Now show the students one of the pictures from the article (I find that pictures B, D, or L are good to start with because they are fairly neutral). Ask them what their impressions of this person are. Again for lower level students you may want to prompt them at first with yes/no or short answer questions: Is he/she rich or poor? Is he/she nice? What is he/she doing? Where is he/she going? What kind of job does he/she have?
Then read them the description of the person from the end of the article. Ask if they are surprised at all and if they had a different idea of the person, why it might be that they got it wrong. You can also read them the comments other people made about the picture and ask why other people seemed to think that.
Now give each student a picture that has a comment about it from someone else on the First Impression Comments sheet (A, B, D, F, G, K, L, N, Q, T, Z). Make sure that at least two students have the same picture. So for a class of six, you could give two students picture A, two students picture B, and two students picture D.
Give them a few minutes to think about the person in the picture and decide what they think of him or her.
Then let them find the person who has the same picture as they do. Give them time to discuss their first impressions and try to come to an agreement as a pair. During this time, you can circulate to make sure that they really are discussing and trying to make some good guesses. Some students have a tendency to say, “I can’t say anything about this guy,” and stop talking.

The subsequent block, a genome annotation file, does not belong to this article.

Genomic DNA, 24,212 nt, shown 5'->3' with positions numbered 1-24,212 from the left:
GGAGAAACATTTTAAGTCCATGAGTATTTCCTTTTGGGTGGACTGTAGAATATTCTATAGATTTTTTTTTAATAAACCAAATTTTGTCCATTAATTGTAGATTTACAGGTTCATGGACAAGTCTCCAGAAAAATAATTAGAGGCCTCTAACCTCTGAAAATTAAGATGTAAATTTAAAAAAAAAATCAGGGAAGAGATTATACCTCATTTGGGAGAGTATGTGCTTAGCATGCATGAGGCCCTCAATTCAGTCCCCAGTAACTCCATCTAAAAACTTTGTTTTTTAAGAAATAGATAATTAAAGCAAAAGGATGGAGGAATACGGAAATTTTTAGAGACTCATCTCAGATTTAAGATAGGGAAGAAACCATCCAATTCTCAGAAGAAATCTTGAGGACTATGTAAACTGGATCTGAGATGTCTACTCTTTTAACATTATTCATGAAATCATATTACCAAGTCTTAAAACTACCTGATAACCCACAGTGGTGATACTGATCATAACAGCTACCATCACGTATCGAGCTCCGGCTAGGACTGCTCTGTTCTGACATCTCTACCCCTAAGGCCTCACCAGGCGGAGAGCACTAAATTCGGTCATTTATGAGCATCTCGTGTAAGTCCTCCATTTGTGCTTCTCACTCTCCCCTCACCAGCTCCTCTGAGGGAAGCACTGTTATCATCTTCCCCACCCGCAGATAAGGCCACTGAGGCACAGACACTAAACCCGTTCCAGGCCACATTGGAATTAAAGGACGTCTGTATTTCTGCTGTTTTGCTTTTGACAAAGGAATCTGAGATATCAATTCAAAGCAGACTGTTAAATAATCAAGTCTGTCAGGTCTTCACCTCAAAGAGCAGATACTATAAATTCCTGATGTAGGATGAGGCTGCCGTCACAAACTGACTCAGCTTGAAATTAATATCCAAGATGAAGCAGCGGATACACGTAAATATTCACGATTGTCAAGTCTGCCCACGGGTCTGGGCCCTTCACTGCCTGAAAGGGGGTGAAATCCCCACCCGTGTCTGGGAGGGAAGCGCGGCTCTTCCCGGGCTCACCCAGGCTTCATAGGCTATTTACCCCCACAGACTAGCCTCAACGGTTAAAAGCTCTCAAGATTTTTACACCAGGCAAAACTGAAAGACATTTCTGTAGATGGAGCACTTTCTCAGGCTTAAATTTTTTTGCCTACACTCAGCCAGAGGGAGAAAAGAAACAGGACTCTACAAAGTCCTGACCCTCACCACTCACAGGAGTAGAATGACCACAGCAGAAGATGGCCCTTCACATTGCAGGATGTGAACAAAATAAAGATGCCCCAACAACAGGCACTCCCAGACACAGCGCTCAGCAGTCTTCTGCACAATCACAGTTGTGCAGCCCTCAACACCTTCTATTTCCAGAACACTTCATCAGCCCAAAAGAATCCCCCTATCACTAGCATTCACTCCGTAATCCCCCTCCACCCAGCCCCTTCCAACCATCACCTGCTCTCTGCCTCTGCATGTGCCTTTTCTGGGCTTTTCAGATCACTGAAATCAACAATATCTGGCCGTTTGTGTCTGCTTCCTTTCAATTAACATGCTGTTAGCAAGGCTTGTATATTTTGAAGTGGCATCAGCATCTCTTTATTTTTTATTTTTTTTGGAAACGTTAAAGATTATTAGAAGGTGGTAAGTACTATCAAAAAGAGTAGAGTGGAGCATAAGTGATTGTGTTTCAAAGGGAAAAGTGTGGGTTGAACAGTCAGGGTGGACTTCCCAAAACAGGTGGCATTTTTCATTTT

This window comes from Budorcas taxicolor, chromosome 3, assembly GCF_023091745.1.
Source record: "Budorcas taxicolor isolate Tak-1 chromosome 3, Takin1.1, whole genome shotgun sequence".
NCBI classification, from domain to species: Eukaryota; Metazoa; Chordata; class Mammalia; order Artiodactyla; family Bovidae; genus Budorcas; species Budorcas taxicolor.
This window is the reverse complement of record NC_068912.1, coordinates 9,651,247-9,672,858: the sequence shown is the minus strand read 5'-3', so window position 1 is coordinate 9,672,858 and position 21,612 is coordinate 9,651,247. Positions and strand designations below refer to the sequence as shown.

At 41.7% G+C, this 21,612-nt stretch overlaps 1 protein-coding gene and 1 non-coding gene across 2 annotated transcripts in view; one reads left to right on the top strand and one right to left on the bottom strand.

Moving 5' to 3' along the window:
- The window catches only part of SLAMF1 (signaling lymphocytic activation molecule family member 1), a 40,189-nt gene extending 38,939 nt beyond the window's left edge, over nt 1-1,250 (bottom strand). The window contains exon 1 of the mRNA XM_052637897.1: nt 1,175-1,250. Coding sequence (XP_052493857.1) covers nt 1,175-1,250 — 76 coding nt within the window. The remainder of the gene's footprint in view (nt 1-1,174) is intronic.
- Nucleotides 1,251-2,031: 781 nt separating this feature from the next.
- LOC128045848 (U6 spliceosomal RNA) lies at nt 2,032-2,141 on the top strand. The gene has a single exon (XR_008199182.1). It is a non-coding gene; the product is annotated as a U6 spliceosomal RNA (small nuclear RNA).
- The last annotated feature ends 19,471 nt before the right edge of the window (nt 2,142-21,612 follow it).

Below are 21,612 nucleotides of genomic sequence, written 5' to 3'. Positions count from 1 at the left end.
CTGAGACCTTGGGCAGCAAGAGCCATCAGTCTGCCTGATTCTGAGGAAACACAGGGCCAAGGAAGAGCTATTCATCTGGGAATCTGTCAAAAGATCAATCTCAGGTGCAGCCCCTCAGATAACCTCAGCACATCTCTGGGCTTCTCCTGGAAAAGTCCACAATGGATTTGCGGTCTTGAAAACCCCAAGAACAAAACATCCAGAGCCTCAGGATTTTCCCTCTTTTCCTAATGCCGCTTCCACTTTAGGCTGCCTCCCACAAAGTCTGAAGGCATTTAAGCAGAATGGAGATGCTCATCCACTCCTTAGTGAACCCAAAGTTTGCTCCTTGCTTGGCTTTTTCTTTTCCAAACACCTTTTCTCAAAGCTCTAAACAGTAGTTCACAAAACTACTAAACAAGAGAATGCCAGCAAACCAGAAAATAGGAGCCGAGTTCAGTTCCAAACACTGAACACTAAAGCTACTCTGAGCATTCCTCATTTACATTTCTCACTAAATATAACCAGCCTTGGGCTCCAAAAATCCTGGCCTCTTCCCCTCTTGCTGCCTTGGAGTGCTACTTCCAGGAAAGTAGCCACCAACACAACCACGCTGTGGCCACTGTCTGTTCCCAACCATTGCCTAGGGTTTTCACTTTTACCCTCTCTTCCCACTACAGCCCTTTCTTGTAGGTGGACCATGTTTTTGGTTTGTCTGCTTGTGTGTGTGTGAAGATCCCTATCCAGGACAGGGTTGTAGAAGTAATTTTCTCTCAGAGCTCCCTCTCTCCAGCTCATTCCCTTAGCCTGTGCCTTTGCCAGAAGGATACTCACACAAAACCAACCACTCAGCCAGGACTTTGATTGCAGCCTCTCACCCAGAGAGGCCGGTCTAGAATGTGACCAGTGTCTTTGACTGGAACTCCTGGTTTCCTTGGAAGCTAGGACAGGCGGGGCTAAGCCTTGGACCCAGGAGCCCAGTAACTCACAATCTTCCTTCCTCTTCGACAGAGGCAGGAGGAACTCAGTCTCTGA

Now give each pair the cut out comments that were made about their person. without the identifying information. See if they can match which comments were about their person.
Finally, give them (or tell them) the information from the bottom of the article about their person. Give them some time to discuss whether or not their impression was right, and why they got the right or wrong idea about this person.
Note: You can also run the discussion part by breaking them into small groups and handing each group a set of pictures (5-10 per group is probably enough). Let them discuss their impressions as a group, then give them the comments and let them try to match the comments to the person. Finally give them the correct information jumbled up and let them again try to match the correct information to the pictures.
Bring the class back together and give them the answers (which comments go with which person, which biographical information goes with which person).
Ask them if it was easy or difficult to make guesses about people they have never met. Ask them to discuss what factors they looked at. Facial expression, clothes, body, hair?
This lesson can lead to a lot of different discussions. Any of the warm-up discussions could turn into a longer discussion about appearance and whether it is important or not. Or whether it is right or wrong to judge people based on your first impression of them.
You can also ask students what they notice about people first when they meet them for the first time. Or what they think other people notice about them.
You could have students talk or write about a time when their first impression of someone was wrong. For example, ask them to write about their first impression of you (or a good friend or classmate) and what they think of you now.
While I was writing down this post, I also stumbled on Mike Harrison’s film star impersonations activity. The video shows a comedian doing quick impersonations of famous people and there are a lot of good activity ideas there.
You could tie that in to this lesson by playing the video for students silently without any introduction. Ask them to guess what is going on. Once you’ve established that he is doing impersonations of other people, play it again without sound and pause at each impression. Ask them to discuss their first impression of the famous people he is impersonating. Then either watch it again with the sound or tell them who is being impersonated and see if that changes their opinion.